I've always planned to write both YA and adult fiction. I'm working on an adult SF thriller right now. 

 

I haven't really come across that much YA prejudice, however I think it might make it harder to get mainstream press coverage on my books.

Share this post


Link to post
Share on other sites

I have a few questions, if you don't mind.

 

  • Did you make a conscious decision to write YA from the outset? Or did you write a novel that someone through the publishing process suggested would fit into the YA market?
  • Do you only write for YA, or have you/will you written for younger/older readers?
  • Do you find you have to defend yourself as a writer of YA, and that other writers/journalists/publishers consider it easier/less important than popular or literary fiction?

Thanks in advance! :)

 

Like Laura, I wrote YA by accident! I wrote The Assassin's Curse and The Pirate's Wish as one book without really thinking of it as YA (or adult, really, it was just a book I wanted to write). But it wound up being published as YA which is fine by me!

 

I have an adult science fiction book out right now called The Mad Scientist's Daughter, so I definitely write across the age groups! I've always wanted to write a middle grade book as well because I've always loved middle grade books (even before I knew they were called that). I like writing YA and adult, though. It mixes things up.

 

I also haven't come across much YA prejudice. I think it depends on the book in question, honestly, rather than YA as a whole.

 

My first question is, as writers of YA, how do you define it? Are you thinking about the age of your intended audience, the age of your characters, or something completely different?

 

I think YA is a "genre" in the same way that literary fiction is a "genre" in that it's defined by certain stylistic choices rather than content (for the most part). Both YA and lit fic also borrow heavily from other genres, and in YA in particular that means you get to mix and match and blend everything together, which can be very exciting. However, I've noticed that in the United States bookstores are starting to divide YA by genre, so I wonder how much longer the mix-and-matching will be viable.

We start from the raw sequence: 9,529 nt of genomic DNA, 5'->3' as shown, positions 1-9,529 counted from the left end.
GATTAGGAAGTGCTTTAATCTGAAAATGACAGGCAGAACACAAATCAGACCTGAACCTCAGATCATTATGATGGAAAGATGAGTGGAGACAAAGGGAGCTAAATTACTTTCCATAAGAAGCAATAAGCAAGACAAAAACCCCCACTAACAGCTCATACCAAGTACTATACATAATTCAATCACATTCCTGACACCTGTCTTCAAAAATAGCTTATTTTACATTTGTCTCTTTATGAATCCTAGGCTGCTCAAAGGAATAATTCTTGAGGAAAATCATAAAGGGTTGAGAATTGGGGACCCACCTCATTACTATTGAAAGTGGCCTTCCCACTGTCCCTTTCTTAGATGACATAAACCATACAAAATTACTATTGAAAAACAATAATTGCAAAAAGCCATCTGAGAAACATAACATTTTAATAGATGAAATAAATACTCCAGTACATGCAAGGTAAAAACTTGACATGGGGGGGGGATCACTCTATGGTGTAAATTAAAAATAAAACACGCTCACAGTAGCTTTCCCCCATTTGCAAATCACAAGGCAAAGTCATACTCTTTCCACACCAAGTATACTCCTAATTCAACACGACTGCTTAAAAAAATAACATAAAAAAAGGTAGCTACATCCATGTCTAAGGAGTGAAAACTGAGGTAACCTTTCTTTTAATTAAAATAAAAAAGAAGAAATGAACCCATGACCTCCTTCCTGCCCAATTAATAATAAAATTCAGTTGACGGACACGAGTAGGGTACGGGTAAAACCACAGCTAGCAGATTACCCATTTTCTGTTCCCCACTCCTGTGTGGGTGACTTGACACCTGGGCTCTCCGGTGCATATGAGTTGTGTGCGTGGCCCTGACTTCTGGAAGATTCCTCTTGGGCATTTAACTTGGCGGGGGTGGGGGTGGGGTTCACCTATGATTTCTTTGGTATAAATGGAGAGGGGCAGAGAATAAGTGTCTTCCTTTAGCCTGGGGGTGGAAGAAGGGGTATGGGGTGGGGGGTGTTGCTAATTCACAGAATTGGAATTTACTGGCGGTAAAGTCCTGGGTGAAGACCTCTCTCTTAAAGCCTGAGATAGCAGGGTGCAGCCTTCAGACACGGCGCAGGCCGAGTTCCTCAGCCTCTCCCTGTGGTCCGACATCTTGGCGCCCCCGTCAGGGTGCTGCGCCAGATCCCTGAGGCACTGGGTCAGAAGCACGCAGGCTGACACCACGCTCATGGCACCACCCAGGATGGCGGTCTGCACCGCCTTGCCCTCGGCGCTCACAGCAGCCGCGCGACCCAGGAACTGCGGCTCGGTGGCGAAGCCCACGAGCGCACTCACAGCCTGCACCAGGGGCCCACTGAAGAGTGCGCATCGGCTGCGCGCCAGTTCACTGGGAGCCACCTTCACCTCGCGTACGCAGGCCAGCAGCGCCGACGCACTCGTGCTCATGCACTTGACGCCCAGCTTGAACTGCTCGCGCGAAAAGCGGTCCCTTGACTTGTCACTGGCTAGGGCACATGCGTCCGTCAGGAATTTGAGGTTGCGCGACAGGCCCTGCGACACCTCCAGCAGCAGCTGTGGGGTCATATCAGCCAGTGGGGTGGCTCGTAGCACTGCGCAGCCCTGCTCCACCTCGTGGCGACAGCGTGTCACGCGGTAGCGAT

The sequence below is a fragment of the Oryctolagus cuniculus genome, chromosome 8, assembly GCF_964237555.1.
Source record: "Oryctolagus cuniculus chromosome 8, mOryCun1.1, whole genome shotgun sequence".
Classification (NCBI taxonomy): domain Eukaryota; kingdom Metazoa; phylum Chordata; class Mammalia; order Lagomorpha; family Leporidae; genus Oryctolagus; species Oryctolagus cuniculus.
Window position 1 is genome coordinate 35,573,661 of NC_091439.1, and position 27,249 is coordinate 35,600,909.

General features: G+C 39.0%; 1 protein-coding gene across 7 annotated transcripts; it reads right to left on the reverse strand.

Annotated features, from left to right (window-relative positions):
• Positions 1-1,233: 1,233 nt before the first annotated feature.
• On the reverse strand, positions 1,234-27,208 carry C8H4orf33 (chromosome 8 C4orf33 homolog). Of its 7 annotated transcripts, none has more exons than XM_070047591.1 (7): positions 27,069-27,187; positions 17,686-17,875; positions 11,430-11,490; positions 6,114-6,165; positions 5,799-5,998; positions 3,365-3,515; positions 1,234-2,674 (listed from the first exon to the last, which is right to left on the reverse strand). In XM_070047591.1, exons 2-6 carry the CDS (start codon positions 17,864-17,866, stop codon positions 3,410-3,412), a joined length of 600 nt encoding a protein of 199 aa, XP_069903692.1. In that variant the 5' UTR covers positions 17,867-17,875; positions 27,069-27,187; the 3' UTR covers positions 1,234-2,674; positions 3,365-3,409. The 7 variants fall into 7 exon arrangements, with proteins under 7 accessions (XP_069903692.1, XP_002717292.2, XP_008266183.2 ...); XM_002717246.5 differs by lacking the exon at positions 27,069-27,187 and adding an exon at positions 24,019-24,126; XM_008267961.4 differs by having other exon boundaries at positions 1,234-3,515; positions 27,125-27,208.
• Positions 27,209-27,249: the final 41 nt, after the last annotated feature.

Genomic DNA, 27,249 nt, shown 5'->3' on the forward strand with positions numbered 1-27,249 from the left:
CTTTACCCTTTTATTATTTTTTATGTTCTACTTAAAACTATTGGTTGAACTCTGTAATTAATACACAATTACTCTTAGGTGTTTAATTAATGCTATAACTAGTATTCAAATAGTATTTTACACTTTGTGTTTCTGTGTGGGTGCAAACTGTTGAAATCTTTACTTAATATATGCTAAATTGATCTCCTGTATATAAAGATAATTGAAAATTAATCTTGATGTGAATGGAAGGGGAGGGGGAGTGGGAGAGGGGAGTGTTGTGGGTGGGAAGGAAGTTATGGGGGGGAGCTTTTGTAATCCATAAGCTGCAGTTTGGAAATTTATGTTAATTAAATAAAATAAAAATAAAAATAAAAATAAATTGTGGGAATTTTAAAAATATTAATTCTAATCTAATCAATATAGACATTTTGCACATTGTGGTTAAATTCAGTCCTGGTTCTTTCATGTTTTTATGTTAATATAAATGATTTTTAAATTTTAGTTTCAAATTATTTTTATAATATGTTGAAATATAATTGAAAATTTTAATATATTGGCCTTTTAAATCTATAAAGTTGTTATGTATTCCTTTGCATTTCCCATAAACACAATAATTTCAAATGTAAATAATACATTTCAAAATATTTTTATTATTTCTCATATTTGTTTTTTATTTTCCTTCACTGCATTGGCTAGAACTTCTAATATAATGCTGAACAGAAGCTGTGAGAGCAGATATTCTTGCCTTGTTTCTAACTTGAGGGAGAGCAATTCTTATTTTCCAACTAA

I also YA is faster paced and (generally) with a stronger focus on voice. There's a lot of immediacy to the writing that makes it so easy to get sucked into the plot and characters.

 

Personally, I think about the age group of my characters more than my intended audience. I figure my readers will be all ages anyway, and I tend to keep the writing at the same level as my adult fiction, just with a fast pace and stronger voice.

Share this post


Link to post
Share on other sites

Like Laura, the fact that TBD fits well in YA was accidental... I see myself as a writer, not a writer of any specific category or genre. In my career I'm hoping to publish a fairly wide variety of books from YA to adult historical fiction. Genres and categories are interesting to play with as a writer, but they don't dictate my writing choices. TBD ended up being YA because a family friend suggested it might be hard to sell the book as adult fiction because (a) it has a teenage protagonist and (b) it blurs adult genre boundaries too much to be an easy marketing proposition. I just wanted to get the book I wanted to write to readers. I don't have strong views about what label it comes under: so long as it is getting to people who will like it, I'm happy.

 

Some of the stories I want to tell during my writing career will work better as adult books and some will work better as YA, but I doubt I'll write for younger readers. Or at least write for publication for younger readers! I've got a few little books I want to do for my Goddaughter and her lovely little sister, but that's a captive audience that can be bribed with chocolate to say they're the best books ever.

 

I've never *had* to defend myself as a YA author... though I have faced times when people have gone 'Oh, published as YA? <sniff, sniff> Ah yes.' But as I just find that type of response a bit silly I've never felt a need to defend myself against it. Some people look down on YA... but some people look down on the Classics as boring and outmoded. I think it would be better if we could all recognise and discuss our preferences without dismissing whole categories of literature out of hand as 'inferior'. Certainly, in universities I think it's important that we move away from limiting what students read and write because of individual prejudices about high and low culture. It's the quality of the writing and scholarship that should matter, not the genre of the text or manuscript in question.

 

Alexia

www.thebonedragon.com

www.alexiacasale.com

Share this post


Link to post
Share on other sites